Miley Cyrus is currently on tour with her fourth and definitely most controversial album to date, Bangerz. Having comprehensively ditched the Disney image of her teenage years – although not the purity of her voice which is dominant all the way through the album – Bangerz exhibits influences that shift dramatically between pop, hip-hop, funk, country, R&B and dance. The tour is equally eclectic and outrageous, featuring a giant hot dog, a troupe of dancing furry animals and cartoon characters, foam fingers and some very skimpy costumes amongst other things. High-energy and steeped in self-mockery, there is never a dull moment. Critics have been largely very positive, appreciating her vocal performance, audacity and charisma, with one critic from Time magazine calling her one of the “most dynamic performers of her generation”. On this tour, and for the first time, Cyrus is performing with the new Digital 9000 microphone system from Sennheiser.
Despite the change of image and musical direction of recent years, Cyrus has remained faithful to key members of her technical team, in particular monitor engineer Vish Wadi and FoH engineer Paul David Hager. Both have been working with Cyrus (and Sennheiser) for a number of years. Wadi’s relationship with Sennheiser goes back some 17 years, while Hager has been working with Sennheiser since he engineered the Goo Goo Dolls tour in 2005.
“Miley had been using an SKM 5200 handheld transmitter with a 5235 capsule which was a great combination for her – very robust and sounded good — but Paul [Hager] and I were really keen to try out the digital system,” explained Wadi. “When we did, we both fell in love with the sound quality and the innovative RF capabilities, so we decided to move Miley over to the Digital 9000 system for this tour. She is using an SKM 9000 handheld transmitter with the MD 9235 capsule, and it sounds fantastic!”
Wadi noted that FoH engineer Paul David Hager was a significant driving force of the desire to move over to digital. “If anything, it was even more important for him than it was for me because Paul is using digital outputs, and therefore wanted a fully digital workflow, whereas I am using analogue outputs because I think it works better for monitors, especially in-ears. That said, there has definitely been an overall improvement in sound quality, and the other major bonus is that it just makes life so much easier for all of us in terms of setup and operation. The frequency scanner is a real time-saver and once you’ve understood how it all works, it’s just a dream to work with.”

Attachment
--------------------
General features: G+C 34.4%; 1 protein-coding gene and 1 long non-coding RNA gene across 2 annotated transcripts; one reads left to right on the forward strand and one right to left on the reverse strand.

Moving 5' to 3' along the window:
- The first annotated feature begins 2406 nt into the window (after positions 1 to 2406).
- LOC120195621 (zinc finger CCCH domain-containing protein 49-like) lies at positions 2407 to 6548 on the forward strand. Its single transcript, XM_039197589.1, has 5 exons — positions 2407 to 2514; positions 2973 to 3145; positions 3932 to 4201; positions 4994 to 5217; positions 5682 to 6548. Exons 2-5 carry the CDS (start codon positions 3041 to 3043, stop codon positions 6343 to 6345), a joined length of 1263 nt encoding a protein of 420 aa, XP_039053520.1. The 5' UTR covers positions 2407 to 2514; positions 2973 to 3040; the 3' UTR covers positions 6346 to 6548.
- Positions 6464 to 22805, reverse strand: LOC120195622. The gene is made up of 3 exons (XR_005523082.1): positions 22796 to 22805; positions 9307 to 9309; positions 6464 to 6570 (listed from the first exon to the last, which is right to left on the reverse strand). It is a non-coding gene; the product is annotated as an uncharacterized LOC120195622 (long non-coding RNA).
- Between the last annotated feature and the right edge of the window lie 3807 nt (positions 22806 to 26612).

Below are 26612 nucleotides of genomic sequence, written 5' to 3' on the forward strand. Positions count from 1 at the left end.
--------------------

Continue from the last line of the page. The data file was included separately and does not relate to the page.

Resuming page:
Hager is in complete agreement, and made particular reference to the Digital 9000’s unique, completely uncompressed digital transmission. “The difference in sound quality is measurable,” he said. “The wireless sounds much more natural without all the companding that was previously a feature of wireless systems. As a result, the 9000 doesn’t have that typical “wireless mic” sound – in fact, it almost sounds just like a cabled mic. Also, it can handle great distances without dropout, which for a major tour like Miley, where we’re in huge venues with massive stages, is a significant plus point. The other feature I love is the choice of AES outs right into my console for the cleanest possible signal chain – no messing around with any extraneous signal converters, it’s just direct from mic to console.”
“It’s also simplified things for me in terms of workflow,” continued Hager. “The fact that Miley and her background singers now sound so much more natural than before means that I don’t have to EQ nearly as much. The other thing that I love is having a range of heads for the mic so that I can find the right one for her voice. The downside is that we’re now spoiled for anything else – having used the Digital 9000, it’s going to be hard to go back to any other wireless system!”
Both engineers have been working with Sennheiser for some time, but Wadi in particular has enjoyed a long and productive relationship with the company. “My first contact with Sennheiser was in 1997 when I was trying to find a mic for Mariah [Carey],” he recalls. I came across the 5000 Series and talked to Greg Beebe [now President of SEC, the wholly-owned US subsidiary of Sennheiser]. He sorted me out for Mariah, and we became friends. Some years later, I needed a mic for Sting, and again, Sennheiser was the only company that really reacted and cooperated with me to develop the product I was looking for. In fact, the e 865 condenser mic was a direct result of that project. Since then, I’ve been involved in road-testing new gear and giving feedback whenever I can.”
“I think Sennheiser is a great company because despite their size and prominence in the market, they are still a family-run company, and those “family values” are definitely a defining factor in the attitudes of their workforce. You get an incredibly personal service wherever you are in the world — which is enormously reassuring, and from a technical and developmental point of view, they are always a step ahead of the crowd. The result is that you get to deal with great people AND great products. What could be better than that?”